Weekly registrations of deaths involving Covid-19 in England and Wales have risen slightly, new figures show – but the numbers are likely to have been affected by the early May bank holiday.
A total of 151 deaths registered in the week ending May 14 mentioned Covid-19 on the death certificate, according to the Office for National Statistics (ONS).
This is up from 129 in the previous week – a rise of 17%.
Many register offices will have been closed for the bank holiday on May 3, however.
This is likely to have led to fewer deaths being registered in that week and slightly more deaths being registered in the following week.
Differences between these two weeks should be interpreted with caution, the ONS said.
Separate figures from the ONS based on when Covid-19 deaths occurred, rather than when they were registered, show that 108 deaths took place in England and Wales in the week to May 7.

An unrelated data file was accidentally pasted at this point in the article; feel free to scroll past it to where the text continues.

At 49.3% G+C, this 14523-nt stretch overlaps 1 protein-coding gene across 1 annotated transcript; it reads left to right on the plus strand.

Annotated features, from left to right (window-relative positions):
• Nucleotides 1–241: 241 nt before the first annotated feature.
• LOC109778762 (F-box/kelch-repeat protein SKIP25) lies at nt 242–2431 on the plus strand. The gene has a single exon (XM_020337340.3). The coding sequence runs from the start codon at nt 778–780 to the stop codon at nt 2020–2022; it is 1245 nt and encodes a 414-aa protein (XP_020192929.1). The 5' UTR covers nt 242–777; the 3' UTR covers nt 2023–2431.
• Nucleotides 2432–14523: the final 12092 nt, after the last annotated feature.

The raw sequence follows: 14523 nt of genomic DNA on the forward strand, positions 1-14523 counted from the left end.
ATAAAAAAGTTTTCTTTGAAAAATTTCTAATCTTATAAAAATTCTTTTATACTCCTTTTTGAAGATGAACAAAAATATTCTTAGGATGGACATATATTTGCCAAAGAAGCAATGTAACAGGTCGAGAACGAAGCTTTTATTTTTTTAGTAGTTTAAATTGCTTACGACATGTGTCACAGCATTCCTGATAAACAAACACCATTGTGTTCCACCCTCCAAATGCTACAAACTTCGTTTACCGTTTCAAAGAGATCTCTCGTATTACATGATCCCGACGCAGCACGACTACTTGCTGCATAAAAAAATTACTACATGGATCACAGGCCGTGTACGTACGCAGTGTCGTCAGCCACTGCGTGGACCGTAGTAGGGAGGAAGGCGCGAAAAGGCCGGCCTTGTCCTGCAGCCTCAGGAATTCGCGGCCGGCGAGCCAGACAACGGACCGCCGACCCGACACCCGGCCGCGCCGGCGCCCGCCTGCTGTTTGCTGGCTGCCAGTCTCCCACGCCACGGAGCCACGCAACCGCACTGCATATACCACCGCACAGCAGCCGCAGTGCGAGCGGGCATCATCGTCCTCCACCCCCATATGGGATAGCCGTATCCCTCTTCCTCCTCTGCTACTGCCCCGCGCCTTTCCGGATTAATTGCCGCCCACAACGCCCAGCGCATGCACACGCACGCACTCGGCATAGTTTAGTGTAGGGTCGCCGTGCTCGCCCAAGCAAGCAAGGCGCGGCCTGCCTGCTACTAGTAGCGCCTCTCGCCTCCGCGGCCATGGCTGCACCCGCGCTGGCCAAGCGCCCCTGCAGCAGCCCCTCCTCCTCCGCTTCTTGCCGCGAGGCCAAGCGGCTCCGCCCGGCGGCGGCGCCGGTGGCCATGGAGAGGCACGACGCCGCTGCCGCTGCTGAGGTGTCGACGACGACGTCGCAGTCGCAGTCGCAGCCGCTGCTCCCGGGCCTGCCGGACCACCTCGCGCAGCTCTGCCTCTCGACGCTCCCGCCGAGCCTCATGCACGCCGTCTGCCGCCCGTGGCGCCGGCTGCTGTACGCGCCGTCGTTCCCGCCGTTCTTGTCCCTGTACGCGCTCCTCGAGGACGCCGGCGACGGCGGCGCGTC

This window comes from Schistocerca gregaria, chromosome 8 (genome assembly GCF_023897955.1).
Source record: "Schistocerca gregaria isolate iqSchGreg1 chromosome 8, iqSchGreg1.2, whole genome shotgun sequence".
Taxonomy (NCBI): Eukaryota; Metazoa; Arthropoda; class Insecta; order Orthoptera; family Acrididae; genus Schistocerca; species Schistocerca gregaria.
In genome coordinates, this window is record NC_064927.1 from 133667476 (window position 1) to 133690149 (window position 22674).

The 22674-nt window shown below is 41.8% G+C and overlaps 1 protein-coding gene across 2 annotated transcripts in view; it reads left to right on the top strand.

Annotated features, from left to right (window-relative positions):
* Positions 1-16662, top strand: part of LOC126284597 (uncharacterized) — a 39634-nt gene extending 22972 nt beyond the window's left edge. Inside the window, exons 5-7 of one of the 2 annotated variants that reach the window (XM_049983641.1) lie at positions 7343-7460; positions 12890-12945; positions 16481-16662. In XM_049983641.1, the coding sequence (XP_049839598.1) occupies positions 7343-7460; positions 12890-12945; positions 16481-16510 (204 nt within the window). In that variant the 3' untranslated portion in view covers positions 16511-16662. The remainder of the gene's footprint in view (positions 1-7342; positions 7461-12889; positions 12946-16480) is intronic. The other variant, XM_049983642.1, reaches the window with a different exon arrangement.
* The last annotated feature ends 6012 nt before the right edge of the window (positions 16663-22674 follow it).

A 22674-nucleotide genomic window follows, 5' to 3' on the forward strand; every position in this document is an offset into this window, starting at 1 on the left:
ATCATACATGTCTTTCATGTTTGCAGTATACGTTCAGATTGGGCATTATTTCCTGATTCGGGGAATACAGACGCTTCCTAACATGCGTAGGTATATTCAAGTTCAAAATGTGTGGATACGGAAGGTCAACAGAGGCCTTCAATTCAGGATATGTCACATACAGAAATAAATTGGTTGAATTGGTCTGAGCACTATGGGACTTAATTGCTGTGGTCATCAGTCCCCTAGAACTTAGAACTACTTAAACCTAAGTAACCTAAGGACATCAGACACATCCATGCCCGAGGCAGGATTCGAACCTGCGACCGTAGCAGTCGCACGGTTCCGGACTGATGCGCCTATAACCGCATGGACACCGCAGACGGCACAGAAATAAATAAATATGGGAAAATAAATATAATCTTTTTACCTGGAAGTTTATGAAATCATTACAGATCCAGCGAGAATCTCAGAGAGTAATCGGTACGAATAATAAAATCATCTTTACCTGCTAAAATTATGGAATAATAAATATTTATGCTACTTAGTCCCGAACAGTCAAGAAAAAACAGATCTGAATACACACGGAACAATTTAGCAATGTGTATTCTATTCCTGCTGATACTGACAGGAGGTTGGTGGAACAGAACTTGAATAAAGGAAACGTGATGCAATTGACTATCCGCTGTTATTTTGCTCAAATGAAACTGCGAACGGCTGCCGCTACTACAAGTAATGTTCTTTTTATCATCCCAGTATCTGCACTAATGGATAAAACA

This is down 99% from the second-wave peak of 8,984 deaths in the week to January 22.
Among people aged 80 and over, deaths fell from 5,376 to 55 during this period – again, a drop of 99%.
Deaths that occurred in the most recent week of reporting, the week to May 14, are still being registered and have been excluded from this analysis.
Across the UK as a whole, 153,093 deaths involving Covid-19 have now occurred since the start of the pandemic, the ONS said.
The highest number of deaths to occur on a single day was 1,477 on January 19.
During the first wave of the virus, the daily death toll peaked at 1,461 deaths on April 8 2020.
Using the end of August 2020 as a dividing line between the first and second wave of the virus, 57,866 deaths took place in the first wave, while 95,227 deaths have occurred so far in the second wave.